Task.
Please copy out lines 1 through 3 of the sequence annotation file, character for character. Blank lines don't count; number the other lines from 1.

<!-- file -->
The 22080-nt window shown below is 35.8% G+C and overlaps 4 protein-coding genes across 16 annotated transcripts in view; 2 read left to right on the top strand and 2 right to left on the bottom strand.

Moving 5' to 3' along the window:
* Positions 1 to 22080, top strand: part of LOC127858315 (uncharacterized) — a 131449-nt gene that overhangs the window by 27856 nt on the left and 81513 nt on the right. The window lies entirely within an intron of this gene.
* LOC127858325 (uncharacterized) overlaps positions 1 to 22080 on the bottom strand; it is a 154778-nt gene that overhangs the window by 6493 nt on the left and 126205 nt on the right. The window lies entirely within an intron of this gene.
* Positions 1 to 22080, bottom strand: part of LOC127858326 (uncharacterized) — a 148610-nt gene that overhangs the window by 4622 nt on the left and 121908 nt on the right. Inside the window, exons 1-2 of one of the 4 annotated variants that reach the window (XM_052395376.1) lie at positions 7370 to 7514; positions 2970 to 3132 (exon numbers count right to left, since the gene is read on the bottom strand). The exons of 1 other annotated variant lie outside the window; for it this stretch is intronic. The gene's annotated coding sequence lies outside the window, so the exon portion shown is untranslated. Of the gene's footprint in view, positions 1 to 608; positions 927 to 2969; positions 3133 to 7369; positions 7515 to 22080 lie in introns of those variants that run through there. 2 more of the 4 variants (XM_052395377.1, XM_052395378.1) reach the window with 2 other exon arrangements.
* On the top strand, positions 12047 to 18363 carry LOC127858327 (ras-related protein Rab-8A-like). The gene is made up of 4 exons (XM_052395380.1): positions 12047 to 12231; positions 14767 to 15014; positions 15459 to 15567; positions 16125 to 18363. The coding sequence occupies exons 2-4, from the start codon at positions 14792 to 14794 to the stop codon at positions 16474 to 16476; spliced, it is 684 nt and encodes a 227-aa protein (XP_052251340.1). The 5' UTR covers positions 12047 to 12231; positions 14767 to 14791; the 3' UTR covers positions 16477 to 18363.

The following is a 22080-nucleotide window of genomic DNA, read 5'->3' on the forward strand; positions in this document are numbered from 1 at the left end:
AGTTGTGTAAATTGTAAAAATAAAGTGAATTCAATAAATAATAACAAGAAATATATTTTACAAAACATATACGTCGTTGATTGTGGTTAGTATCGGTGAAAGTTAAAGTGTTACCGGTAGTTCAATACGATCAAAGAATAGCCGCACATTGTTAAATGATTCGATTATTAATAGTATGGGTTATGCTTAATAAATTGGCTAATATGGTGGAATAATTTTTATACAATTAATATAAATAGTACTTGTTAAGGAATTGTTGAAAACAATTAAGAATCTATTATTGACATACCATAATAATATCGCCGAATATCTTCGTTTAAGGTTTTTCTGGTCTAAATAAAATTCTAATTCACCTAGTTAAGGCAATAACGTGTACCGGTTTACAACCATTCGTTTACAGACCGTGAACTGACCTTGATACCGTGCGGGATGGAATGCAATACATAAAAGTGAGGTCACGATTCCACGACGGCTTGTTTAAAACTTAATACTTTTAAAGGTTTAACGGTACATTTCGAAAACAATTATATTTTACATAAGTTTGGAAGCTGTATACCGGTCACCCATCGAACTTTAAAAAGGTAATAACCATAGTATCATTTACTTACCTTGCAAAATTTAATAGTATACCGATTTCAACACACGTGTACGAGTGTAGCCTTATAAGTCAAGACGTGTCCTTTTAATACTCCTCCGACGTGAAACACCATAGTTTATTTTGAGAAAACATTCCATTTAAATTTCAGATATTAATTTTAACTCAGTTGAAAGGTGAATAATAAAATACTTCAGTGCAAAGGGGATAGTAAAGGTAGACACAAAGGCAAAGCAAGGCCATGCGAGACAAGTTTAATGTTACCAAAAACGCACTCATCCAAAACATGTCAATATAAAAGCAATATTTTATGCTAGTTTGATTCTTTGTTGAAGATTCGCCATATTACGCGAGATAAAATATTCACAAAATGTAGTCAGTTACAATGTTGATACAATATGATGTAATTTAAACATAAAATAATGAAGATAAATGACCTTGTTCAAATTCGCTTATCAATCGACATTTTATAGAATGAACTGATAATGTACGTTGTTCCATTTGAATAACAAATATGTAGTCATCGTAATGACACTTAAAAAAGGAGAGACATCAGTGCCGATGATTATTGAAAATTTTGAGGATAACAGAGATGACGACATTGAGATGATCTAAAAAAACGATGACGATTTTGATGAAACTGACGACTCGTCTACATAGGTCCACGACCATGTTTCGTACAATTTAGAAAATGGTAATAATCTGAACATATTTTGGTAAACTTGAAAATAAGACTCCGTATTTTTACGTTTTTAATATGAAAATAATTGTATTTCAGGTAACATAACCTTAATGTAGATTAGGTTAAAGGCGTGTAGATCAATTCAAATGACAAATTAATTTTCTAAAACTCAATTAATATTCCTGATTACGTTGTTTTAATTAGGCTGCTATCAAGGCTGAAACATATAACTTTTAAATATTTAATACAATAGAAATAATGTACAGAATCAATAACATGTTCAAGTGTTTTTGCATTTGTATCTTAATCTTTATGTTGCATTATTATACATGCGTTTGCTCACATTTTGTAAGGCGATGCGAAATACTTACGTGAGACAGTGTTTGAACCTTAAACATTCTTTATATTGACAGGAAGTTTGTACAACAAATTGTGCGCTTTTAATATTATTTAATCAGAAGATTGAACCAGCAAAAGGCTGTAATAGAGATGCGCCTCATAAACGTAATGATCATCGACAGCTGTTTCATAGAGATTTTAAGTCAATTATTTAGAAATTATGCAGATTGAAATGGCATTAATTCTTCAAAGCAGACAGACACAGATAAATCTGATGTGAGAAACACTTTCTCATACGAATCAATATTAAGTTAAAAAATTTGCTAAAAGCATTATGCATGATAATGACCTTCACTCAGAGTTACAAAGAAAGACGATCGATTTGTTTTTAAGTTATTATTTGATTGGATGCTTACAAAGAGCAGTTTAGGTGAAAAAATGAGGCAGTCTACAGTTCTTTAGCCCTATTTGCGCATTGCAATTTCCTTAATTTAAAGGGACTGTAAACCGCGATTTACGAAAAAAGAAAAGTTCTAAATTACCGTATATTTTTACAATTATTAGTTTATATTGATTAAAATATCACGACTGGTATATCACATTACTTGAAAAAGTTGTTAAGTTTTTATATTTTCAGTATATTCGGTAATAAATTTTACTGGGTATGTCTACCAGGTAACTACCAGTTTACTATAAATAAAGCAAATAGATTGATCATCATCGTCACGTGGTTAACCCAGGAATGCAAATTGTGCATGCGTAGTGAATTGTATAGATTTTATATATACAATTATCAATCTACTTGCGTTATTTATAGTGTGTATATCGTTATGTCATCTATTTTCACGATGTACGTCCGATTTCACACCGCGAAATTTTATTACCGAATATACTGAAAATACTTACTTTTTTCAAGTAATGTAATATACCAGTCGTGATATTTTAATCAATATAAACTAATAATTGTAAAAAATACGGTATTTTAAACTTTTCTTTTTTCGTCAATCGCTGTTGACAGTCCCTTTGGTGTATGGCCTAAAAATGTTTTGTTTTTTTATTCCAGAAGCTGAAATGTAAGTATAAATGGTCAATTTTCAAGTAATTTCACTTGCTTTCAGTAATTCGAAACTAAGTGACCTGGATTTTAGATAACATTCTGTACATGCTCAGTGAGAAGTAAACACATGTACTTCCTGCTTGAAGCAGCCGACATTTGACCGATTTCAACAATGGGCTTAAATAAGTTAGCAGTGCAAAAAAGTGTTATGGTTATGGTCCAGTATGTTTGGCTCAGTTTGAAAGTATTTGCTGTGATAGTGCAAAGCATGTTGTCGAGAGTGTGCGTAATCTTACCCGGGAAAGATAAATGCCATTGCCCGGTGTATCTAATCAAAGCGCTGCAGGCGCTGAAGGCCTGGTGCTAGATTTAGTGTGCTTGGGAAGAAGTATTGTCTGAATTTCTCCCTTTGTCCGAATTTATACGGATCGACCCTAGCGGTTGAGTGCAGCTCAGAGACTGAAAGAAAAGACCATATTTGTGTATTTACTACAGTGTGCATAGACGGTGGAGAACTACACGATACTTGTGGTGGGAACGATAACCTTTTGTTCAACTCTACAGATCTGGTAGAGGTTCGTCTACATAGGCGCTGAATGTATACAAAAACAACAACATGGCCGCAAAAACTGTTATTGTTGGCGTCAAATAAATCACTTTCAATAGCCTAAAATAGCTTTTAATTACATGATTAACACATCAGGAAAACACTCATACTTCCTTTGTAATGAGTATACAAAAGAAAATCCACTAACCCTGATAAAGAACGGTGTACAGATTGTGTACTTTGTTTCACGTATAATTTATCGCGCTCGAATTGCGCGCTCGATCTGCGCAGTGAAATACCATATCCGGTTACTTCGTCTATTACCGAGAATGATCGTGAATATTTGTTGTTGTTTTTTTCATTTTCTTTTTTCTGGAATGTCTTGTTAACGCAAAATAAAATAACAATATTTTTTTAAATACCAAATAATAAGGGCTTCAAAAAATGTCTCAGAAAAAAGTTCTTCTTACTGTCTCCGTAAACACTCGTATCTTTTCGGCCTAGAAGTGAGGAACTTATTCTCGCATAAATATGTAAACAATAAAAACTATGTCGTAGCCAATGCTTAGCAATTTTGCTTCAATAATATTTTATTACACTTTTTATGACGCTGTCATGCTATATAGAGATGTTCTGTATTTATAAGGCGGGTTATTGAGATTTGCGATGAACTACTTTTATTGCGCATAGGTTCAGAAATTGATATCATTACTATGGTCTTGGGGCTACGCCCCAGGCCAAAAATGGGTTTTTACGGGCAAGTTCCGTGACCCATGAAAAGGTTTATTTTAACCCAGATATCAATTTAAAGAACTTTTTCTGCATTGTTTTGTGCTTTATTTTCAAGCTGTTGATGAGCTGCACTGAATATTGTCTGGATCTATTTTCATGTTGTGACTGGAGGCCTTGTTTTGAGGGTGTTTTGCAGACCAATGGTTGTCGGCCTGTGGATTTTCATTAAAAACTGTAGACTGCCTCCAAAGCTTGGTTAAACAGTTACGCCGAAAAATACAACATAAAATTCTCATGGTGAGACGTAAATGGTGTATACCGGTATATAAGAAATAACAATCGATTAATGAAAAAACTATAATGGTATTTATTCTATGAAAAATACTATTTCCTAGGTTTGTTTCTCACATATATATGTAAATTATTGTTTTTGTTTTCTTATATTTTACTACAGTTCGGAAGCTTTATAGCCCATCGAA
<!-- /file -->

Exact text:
The 22080-nt window shown below is 35.8% G+C and overlaps 4 protein-coding genes across 16 annotated transcripts in view; 2 read left to right on the top strand and 2 right to left on the bottom strand.

Moving 5' to 3' along the window:
* Positions 1 to 22080, top strand: part of LOC127858315 (uncharacterized) — a 131449-nt gene that overhangs the window by 27856 nt on the left and 81513 nt on the right. The window lies entirely within an intron of this gene.